I first heard about Restless Beings whilst attending a photography exhibition by Ruhul Abdin, one of the founders of Paraa, another charitable organisation doing great work.
The Bromley-by-Bow Centre was unknown to me and I walked right past it down a deserted residential street. It was dark and I had no idea where I was going. Heading back towards where I had come from I met some people who were also lost and also attending the event. We made it.
Inside the centre I chatted to some friends and had some samosas, taking in the images of Dhaka. The photographs filled some of the void in my knowledge of the city. Over-crowded streets and countless bikes and buses. But mostly people. Dhaka is densely populated and the Para team informed us of its serious housing issues. Every room, garden and yard is put to maximum use.
Ruhul introduced a speaker from another organisation later in the evening. Rahima came forward and fiddled with a Powerpoint presentation that didn’t seem to quite work out and decided to just show us a photograph. A young boy. I’d seen a great photograph of a group of children playing joyously in the rain amongst Ruhul’s collection. This boy looked solemn.
It turns out the boy was a girl. Rahima explained that Fatima, the little girl who looked like a boy, had cut her hair short and presented herself boyishly to avoid being raped. Fatima was homeless; one of Bangladesh’s many street children. The crowd was silent as Rahima told us about their lives. Living with violence, rape, prostitution, malnutrition and drug addiction, some of them were as young as 4. They slept in large or small groups wherever they could find space. Train stations, slum colonies, pavements, never sure of who might come along and exploit their situation.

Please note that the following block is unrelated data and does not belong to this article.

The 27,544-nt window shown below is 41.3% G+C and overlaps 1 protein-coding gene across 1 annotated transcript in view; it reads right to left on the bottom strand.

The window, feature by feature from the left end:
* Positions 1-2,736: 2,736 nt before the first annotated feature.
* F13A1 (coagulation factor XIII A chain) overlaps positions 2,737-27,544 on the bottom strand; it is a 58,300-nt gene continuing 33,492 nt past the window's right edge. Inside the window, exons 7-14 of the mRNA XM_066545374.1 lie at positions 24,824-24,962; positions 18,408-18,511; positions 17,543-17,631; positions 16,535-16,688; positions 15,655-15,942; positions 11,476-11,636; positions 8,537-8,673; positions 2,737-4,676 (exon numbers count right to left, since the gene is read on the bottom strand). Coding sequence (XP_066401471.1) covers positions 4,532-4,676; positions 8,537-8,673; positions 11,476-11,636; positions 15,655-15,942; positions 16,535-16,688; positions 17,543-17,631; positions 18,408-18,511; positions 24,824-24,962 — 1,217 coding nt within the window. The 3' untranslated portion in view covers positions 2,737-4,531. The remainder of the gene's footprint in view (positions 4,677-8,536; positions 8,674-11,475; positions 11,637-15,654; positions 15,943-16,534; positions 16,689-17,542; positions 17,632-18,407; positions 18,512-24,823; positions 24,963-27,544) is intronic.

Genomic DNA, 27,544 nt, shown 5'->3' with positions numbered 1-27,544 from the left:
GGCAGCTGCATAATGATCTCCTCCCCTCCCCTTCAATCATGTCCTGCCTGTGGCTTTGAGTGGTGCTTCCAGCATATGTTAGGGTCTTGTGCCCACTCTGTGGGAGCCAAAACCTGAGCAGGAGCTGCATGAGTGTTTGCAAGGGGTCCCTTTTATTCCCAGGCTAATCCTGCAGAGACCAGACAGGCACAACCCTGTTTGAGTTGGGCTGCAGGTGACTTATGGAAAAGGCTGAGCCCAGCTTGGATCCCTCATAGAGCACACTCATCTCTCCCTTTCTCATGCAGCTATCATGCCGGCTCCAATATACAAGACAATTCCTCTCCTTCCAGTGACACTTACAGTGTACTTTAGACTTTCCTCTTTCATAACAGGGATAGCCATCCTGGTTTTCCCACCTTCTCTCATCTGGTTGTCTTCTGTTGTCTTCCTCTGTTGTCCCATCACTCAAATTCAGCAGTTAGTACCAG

I was shocked, emotional.
‘How can these children suffer like that?’ I thought.
Full of sorrow, I spoke to Rahima about her talk and her organisation. But Rahima smiled. She described the The Restless Beings Rehab Centre and Home (RBRCH) with a twinkle in her eye. Her attitude seemed to convey that ‘yes the situation is awful, yes it shouldn’t be like this, but it is, and here is what we are doing about it.’
I have joined Restless Beings so that I can say the same thing.
And now you can too by agreeing to find a fun, inventive way of raising £100 in 100 days for 100 kids just like Fatima. As Restless Beings is a volunteer led organisation you know that your money is going straight to these children.
We started with 20, now help us build a village for 100 of the most marginalised street children in Dhaka, Bangladesh so they can have a home, education, food, love, counselling, a family unit and more!